It is the oldest garden space preserved in the Alcázar. It is from Almohad origin (12th-14th centuries) and was possibly built by Ali al-Gumari, the same architect who designed a great part of the Giralda, a former minaret of the mosque of the city. At that time there were two porticos that opened this courtyard, of which today only the southern one is left, being an exceptional testimony of Almohad art. The structure of the portico is based on pillars, so as the arches work almost like a curtain: no weight bearing, they are purely decorative.
The decoration of these arcades is done with the sebka work, typically from Almohad period and employed by Ali al-Gumarí to also decorate the exterior walls of the Giralda. The sebka seems to be inspired by the observation of nature, for example in the rhomboid display formed by the salt concentrations, once certain salt lakes from territories known by the Arabs as the Maghreb and the Middle East, dry out. Geometric shapes that are generated and inspire Islamic artists in the creation of this artistic motif and vitalize the memory of water in dry places and in the same architecture.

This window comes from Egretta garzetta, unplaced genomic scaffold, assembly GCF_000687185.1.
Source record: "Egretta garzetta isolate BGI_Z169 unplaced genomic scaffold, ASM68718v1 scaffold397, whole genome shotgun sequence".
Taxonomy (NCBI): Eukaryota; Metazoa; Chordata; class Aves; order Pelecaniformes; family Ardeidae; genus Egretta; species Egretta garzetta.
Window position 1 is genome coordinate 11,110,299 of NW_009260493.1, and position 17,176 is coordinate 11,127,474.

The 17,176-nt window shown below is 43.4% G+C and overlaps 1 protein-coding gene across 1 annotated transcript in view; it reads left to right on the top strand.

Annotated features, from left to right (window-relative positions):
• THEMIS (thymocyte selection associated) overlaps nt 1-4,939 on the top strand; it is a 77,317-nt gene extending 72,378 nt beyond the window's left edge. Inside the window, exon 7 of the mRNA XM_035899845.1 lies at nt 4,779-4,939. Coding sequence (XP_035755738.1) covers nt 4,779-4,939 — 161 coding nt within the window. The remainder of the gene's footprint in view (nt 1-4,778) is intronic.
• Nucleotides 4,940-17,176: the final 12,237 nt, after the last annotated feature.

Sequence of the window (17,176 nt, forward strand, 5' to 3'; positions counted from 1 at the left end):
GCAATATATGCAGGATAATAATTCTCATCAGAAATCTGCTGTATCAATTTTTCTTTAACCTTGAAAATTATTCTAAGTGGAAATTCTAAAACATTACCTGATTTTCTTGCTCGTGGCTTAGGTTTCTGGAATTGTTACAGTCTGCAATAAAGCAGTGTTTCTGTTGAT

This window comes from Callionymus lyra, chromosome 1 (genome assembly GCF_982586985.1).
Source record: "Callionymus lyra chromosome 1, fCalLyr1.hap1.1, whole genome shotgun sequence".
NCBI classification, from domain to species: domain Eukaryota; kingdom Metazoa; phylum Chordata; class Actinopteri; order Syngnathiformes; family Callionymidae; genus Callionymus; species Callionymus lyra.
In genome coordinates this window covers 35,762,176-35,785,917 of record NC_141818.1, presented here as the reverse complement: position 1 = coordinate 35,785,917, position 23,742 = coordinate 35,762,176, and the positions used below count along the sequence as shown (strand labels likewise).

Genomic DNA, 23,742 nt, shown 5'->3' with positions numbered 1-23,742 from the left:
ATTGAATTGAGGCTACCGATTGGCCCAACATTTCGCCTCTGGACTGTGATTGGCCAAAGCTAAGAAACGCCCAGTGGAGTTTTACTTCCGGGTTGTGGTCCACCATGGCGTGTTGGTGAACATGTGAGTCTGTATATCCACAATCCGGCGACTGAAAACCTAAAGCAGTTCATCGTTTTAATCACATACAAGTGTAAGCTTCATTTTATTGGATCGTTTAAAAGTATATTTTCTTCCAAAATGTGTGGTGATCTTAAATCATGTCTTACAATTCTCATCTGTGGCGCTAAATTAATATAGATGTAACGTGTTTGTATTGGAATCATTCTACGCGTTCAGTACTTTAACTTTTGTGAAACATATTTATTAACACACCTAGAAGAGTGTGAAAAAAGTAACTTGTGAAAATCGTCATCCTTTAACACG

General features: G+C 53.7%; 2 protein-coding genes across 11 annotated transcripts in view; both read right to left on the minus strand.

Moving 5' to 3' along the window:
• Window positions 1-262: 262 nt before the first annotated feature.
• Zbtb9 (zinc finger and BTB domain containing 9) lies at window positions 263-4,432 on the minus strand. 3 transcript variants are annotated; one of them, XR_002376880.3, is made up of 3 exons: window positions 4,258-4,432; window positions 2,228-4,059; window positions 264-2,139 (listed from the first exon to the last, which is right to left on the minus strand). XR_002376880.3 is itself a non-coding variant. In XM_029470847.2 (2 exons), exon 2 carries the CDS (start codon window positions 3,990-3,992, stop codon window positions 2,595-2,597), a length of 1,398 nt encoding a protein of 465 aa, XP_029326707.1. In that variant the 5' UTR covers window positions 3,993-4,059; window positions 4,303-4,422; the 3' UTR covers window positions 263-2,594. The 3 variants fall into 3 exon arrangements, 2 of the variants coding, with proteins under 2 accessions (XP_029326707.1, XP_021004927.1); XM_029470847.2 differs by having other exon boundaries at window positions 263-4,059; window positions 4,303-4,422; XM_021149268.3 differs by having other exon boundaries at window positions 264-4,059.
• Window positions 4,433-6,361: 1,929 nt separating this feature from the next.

The center of the courtyard is occupied by a pool bordered by arrayan (a type of myrtle) that collects the water from the spout of the Hall of Justice. On clear nights, the reflection of the stars with their own star-shaped flowers, the water lilies, coexist poetically.